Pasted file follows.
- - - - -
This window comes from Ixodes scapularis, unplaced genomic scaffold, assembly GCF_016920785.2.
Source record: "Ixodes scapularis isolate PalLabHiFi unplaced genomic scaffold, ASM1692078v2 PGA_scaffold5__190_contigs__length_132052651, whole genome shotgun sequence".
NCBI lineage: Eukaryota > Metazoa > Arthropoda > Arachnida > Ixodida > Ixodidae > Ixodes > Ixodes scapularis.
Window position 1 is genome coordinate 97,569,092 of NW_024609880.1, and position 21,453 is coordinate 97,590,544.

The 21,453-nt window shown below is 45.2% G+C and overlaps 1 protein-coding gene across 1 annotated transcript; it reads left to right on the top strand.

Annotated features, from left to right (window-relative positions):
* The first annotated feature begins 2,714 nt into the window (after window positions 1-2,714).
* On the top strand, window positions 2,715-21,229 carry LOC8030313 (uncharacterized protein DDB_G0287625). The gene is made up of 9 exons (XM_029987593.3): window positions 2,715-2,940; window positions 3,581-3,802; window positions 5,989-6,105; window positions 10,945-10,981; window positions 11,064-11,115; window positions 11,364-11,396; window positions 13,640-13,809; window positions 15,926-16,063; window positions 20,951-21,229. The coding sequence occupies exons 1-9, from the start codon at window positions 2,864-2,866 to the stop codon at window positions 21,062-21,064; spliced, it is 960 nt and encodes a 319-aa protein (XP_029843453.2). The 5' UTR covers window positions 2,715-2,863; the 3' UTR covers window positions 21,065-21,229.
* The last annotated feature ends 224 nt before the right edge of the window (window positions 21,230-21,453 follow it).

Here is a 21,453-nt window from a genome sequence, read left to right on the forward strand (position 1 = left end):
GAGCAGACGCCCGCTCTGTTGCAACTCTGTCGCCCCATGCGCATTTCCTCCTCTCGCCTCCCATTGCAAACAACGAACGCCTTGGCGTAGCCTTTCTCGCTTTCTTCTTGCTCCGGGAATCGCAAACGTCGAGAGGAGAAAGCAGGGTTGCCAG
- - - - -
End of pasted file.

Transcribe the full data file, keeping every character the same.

This window comes from Ixodes scapularis, unplaced genomic scaffold, assembly GCF_016920785.2.
Source record: "Ixodes scapularis isolate PalLabHiFi unplaced genomic scaffold, ASM1692078v2 PGA_scaffold5__190_contigs__length_132052651, whole genome shotgun sequence".
NCBI lineage: Eukaryota > Metazoa > Arthropoda > Arachnida > Ixodida > Ixodidae > Ixodes > Ixodes scapularis.
Window position 1 is genome coordinate 97,569,092 of NW_024609880.1, and position 21,453 is coordinate 97,590,544.

The 21,453-nt window shown below is 45.2% G+C and overlaps 1 protein-coding gene across 1 annotated transcript; it reads left to right on the top strand.

Annotated features, from left to right (window-relative positions):
* The first annotated feature begins 2,714 nt into the window (after window positions 1-2,714).
* On the top strand, window positions 2,715-21,229 carry LOC8030313 (uncharacterized protein DDB_G0287625). The gene is made up of 9 exons (XM_029987593.3): window positions 2,715-2,940; window positions 3,581-3,802; window positions 5,989-6,105; window positions 10,945-10,981; window positions 11,064-11,115; window positions 11,364-11,396; window positions 13,640-13,809; window positions 15,926-16,063; window positions 20,951-21,229. The coding sequence occupies exons 1-9, from the start codon at window positions 2,864-2,866 to the stop codon at window positions 21,062-21,064; spliced, it is 960 nt and encodes a 319-aa protein (XP_029843453.2). The 5' UTR covers window positions 2,715-2,863; the 3' UTR covers window positions 21,065-21,229.
* The last annotated feature ends 224 nt before the right edge of the window (window positions 21,230-21,453 follow it).

Here is a 21,453-nt window from a genome sequence, read left to right on the forward strand (position 1 = left end):
GAGCAGACGCCCGCTCTGTTGCAACTCTGTCGCCCCATGCGCATTTCCTCCTCTCGCCTCCCATTGCAAACAACGAACGCCTTGGCGTAGCCTTTCTCGCTTTCTTCTTGCTCCGGGAATCGCAAACGTCGAGAGGAGAAAGCAGGGTTGCCAG